4 Michelle September 25, 2013 at 3:05 pm

When I was growing up I shared a room with my three sisters. Of course there were times when it was difficult, but there were plenty of times when it was so much fun! And our room was very small for four girls… There was hardly any room for anything besides the beds! Now my two daughters share a room and I love and they love it! It’s fun when you get to be with your best friends all the time…


5 Ann Wyse September 26, 2013 at 2:46 pm

I’ve been thinking about that image of your 3-quarters wall between the living room and kitchen for about a week now. I had a thought – which perhaps you’ve already had – but I’m sending it along anyway:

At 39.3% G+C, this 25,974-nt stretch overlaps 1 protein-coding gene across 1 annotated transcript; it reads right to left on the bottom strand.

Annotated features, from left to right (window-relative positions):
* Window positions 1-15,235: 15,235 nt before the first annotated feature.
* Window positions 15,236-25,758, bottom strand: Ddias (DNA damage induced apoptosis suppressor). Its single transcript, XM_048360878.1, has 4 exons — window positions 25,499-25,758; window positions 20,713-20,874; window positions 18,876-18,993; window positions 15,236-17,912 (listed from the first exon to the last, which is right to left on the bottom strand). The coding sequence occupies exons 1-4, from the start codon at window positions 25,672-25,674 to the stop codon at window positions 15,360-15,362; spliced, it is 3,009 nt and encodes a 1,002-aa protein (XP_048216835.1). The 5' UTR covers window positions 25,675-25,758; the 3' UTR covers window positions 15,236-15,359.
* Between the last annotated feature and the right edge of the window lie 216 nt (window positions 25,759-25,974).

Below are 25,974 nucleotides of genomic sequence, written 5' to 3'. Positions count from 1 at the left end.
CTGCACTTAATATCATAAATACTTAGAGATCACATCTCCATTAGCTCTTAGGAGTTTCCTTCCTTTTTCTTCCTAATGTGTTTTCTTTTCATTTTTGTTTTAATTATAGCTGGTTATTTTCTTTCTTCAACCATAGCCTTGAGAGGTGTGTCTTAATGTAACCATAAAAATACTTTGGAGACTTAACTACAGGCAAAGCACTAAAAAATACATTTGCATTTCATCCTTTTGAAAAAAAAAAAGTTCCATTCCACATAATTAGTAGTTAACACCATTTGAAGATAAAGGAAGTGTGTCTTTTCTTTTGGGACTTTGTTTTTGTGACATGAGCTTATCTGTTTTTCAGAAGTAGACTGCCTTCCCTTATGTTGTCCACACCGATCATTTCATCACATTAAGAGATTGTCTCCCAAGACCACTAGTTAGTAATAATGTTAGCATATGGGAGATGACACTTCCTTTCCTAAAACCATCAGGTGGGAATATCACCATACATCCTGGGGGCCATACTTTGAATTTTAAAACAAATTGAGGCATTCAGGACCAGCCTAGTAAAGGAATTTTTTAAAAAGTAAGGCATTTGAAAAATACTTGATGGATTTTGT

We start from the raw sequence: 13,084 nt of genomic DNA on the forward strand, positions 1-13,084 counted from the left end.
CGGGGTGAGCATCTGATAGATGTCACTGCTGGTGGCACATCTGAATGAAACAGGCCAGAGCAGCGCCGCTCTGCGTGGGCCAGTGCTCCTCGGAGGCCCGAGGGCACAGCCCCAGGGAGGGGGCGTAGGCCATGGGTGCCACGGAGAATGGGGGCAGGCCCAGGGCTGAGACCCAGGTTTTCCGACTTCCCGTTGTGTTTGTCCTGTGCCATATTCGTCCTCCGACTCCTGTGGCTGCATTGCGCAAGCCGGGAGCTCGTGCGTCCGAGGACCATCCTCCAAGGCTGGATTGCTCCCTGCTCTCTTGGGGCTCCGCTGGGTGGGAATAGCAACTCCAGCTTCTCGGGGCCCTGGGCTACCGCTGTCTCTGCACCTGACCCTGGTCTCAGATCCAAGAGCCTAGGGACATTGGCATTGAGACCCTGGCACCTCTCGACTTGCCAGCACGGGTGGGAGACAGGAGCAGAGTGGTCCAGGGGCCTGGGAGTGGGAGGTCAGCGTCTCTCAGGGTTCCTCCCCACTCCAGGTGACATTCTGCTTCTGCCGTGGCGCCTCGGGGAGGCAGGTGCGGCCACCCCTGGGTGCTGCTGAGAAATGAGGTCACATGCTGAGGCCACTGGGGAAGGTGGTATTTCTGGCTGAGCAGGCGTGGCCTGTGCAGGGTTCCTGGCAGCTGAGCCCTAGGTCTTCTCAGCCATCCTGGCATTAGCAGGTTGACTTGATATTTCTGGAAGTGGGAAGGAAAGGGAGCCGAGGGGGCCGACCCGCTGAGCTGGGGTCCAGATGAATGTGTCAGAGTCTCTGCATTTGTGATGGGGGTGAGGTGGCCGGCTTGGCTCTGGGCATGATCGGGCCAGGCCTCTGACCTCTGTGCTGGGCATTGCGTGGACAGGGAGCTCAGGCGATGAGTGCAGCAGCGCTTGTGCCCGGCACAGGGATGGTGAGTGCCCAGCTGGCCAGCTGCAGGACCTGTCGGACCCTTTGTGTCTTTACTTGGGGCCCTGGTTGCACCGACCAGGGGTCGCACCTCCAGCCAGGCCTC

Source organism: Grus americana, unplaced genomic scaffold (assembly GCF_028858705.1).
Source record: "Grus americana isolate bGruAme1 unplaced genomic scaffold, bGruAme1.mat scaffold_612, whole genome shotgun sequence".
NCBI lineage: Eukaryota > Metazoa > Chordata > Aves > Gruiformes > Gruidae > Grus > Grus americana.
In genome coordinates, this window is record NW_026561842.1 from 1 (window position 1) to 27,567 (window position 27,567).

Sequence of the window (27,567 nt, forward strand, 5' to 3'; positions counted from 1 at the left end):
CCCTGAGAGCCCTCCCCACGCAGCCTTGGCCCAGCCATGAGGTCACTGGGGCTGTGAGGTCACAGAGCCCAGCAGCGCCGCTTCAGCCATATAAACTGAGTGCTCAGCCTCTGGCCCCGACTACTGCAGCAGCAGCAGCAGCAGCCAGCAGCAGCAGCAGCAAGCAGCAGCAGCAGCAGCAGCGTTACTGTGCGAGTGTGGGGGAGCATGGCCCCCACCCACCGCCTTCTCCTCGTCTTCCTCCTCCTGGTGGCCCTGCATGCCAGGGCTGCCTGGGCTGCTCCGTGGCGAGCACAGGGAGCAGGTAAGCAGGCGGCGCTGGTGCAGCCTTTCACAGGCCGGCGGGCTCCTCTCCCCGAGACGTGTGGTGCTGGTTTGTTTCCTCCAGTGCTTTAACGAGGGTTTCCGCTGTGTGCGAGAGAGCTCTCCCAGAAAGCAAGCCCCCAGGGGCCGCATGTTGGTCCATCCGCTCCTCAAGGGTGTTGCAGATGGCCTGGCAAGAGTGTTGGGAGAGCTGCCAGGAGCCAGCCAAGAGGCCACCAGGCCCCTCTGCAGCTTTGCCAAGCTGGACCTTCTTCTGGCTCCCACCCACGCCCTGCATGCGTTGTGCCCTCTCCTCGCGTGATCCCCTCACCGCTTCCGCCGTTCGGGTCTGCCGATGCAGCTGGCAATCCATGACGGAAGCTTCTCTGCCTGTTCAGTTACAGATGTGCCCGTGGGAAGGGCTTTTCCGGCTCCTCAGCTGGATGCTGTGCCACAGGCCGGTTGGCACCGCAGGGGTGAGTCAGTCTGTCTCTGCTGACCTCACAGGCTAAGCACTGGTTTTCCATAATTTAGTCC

Architecturally, separating a wall and ceiling is an attempt to emphasize Surface as opposed to Mass. As in – “The surface of the ceiling is slipping above the wall…” or “The wall is floating gently between the ceiling and floor…”

However, in this case, the concept is clearly lost. Could be the proportions are just off. OR it could be that silly trim detail that frames the entire wall! As an “easy” fix, you might try removing the trim and see if the 3-quarters wall is still bothering you as much. Maybe it will feel more “right” when the wall is treated like a thin, minimal Surface instead of a bulky Mass.

Good luck!


6 Beth September 26, 2013 at 5:17 pm

I love this plan. We lived in a 3 bedroom right after Chuck got out of law school. I had all the girls in one room and my favorite part was listening to them giggling together every night.
The vanity is the best part of your plan. Knowing first hand the challenges of large-family-bathroom-sharing dynamics, getting the girls primping in their room will solve many issues!